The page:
ts stands for "time sheet" or "time slips", after Sage Timeslips (though
ts is not related to Sage).
ts generates a timesheet in a format intended to be simple to pass to a program like
gnuplot, so that eventually you can visualize your work data, realize how long you sit in front of your computer, etc.
ts is intended to be used at work. While at work, I might issue commands as follows:
$ ts in 17:40 *in* $ ts overhead 17:43 [00:03] overhead $ ts out 17:43 *out*
Viewing the log
To view today's timesheet, execute
ts -l or
ts -l 1. The result should look like the following:
# Wed 06/01/11 13:35 *in* 13:44 [00:09] overhead 15:11 [01:27] www-migration 15:23 [00:12] overhead 16:13 [00:50] proj-mgmt 17:28 [01:15] www-migration 17:39 [00:11] portal-apps 17:42 [00:03] overhead 17:43 *out*
Similarly, to sum today's hours spent on individual tasks, execute
ts -s or
ts -s 1:
# Wed 06/01/11 00:11 portal-apps 00:24 overhead 00:50 proj-mgmt 02:42 www-migration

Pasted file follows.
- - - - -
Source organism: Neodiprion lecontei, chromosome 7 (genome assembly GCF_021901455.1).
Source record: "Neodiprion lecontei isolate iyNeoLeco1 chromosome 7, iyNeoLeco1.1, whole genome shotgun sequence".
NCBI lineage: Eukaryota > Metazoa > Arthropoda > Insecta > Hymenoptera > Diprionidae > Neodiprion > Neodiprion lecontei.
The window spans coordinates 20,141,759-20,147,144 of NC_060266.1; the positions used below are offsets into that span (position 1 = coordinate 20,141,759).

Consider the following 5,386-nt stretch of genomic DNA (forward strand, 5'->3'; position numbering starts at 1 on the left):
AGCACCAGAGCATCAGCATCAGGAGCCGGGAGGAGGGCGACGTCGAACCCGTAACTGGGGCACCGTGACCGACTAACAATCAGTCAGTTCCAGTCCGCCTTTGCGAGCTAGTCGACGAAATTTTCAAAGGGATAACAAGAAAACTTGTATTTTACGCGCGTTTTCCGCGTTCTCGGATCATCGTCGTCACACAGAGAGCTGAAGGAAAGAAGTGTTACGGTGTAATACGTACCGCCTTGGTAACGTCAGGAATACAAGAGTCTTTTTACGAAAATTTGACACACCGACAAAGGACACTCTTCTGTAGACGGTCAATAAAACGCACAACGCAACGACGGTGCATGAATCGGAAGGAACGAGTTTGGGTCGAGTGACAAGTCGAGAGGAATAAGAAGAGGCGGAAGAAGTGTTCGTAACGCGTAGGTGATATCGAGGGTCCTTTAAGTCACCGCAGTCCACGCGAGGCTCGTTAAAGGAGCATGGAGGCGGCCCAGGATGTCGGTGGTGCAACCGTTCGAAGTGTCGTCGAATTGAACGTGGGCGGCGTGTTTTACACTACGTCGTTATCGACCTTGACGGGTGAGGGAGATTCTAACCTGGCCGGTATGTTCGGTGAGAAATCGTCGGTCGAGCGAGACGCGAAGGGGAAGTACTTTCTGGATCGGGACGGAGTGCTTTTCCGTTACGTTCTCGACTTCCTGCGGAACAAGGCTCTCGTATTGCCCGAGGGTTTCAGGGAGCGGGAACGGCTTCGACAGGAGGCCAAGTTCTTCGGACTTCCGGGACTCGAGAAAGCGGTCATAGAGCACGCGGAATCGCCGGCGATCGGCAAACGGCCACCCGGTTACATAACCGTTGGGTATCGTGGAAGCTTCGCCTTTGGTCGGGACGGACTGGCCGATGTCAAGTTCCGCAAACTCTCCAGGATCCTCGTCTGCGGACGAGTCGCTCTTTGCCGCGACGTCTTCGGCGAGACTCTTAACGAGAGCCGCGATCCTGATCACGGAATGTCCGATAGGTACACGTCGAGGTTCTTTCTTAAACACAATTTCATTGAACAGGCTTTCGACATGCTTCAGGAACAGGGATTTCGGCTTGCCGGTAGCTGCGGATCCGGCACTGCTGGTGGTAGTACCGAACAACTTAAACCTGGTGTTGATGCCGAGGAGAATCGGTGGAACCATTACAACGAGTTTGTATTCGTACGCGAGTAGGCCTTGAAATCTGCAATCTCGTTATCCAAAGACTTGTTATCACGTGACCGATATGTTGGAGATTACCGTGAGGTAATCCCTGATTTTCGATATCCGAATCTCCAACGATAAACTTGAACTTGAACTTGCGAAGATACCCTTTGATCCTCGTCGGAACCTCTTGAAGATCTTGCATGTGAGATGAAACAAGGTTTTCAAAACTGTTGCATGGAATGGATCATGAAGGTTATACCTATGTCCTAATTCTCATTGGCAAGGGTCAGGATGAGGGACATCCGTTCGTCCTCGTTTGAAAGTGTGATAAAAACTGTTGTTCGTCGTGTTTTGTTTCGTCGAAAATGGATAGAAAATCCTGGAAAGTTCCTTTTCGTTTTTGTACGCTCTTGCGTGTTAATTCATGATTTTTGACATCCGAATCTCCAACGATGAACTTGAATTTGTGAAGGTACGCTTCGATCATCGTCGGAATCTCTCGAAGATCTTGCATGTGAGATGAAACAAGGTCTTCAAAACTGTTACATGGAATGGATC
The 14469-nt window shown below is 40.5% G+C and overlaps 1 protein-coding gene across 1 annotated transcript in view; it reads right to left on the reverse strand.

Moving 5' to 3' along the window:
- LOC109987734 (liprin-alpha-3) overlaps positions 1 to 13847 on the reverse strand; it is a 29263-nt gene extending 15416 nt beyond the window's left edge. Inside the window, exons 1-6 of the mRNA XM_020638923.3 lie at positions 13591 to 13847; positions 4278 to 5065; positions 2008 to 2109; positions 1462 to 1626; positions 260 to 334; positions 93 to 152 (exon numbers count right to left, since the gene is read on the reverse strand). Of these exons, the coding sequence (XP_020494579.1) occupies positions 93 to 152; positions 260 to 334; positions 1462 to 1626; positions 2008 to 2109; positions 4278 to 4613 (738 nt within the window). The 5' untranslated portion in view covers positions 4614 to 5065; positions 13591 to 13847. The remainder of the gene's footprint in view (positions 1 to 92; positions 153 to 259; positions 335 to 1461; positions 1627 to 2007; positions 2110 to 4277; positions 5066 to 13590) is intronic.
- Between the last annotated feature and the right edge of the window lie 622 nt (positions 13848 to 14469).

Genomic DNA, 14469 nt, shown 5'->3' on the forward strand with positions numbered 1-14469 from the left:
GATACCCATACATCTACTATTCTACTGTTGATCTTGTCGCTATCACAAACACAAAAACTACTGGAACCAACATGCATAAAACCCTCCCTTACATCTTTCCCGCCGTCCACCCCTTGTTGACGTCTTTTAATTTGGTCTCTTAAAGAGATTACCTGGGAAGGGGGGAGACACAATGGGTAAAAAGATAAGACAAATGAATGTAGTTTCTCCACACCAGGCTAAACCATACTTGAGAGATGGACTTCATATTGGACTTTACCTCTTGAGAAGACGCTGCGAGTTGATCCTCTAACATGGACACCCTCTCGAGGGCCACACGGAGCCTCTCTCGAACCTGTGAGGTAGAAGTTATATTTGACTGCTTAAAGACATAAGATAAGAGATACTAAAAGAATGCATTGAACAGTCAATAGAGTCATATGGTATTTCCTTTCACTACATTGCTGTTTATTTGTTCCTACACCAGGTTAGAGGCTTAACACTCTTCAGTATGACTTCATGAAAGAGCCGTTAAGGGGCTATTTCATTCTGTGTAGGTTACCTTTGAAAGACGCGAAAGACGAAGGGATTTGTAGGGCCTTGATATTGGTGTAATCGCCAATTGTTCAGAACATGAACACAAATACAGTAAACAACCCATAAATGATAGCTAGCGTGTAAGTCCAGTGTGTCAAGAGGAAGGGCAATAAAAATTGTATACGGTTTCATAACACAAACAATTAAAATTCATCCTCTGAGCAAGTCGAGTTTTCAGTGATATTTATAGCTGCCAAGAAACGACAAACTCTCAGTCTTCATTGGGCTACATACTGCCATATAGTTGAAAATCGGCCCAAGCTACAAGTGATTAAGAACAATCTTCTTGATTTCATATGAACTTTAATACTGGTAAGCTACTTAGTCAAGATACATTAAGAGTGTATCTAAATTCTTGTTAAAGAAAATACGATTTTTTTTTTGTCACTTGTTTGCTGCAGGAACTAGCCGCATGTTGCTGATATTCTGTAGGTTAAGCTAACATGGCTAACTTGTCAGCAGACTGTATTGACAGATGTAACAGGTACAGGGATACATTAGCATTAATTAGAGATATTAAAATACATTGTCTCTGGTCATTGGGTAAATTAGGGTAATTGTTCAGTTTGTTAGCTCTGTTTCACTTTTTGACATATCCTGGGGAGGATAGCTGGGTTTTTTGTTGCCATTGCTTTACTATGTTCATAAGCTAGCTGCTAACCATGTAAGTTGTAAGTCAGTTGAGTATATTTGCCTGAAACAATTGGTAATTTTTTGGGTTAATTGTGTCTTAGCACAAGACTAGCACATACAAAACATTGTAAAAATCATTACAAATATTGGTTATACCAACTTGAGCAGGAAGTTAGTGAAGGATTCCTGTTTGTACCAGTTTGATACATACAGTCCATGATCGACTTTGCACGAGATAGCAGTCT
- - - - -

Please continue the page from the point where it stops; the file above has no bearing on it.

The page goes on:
Viewing and summing past days
ts -n will print the days in the timesheet, prefixed with a number to pass to the
ts -l and
ts -s commands. The most recent day is numbered 1:
5 # Fri 05/20/11 4 # Mon 05/23/11 3 # Wed 05/25/11 2 # Fri 05/27/11 1 # Wed 06/01/11
Given the above information, if I wanted to see the timesheet for Friday, May 20, I would execute
ts -l 5.
tsis a Bash shell script. Everything written in shell script feels like a hack. Granted I chose this in part to remind myself how to use
awkand other Unix tools, but it might make sense for me to port this to a more reasonable language later.
- Add output to
Now includes derivative
coffee script to keep track of how much caffeine you pump into your system and when. :-)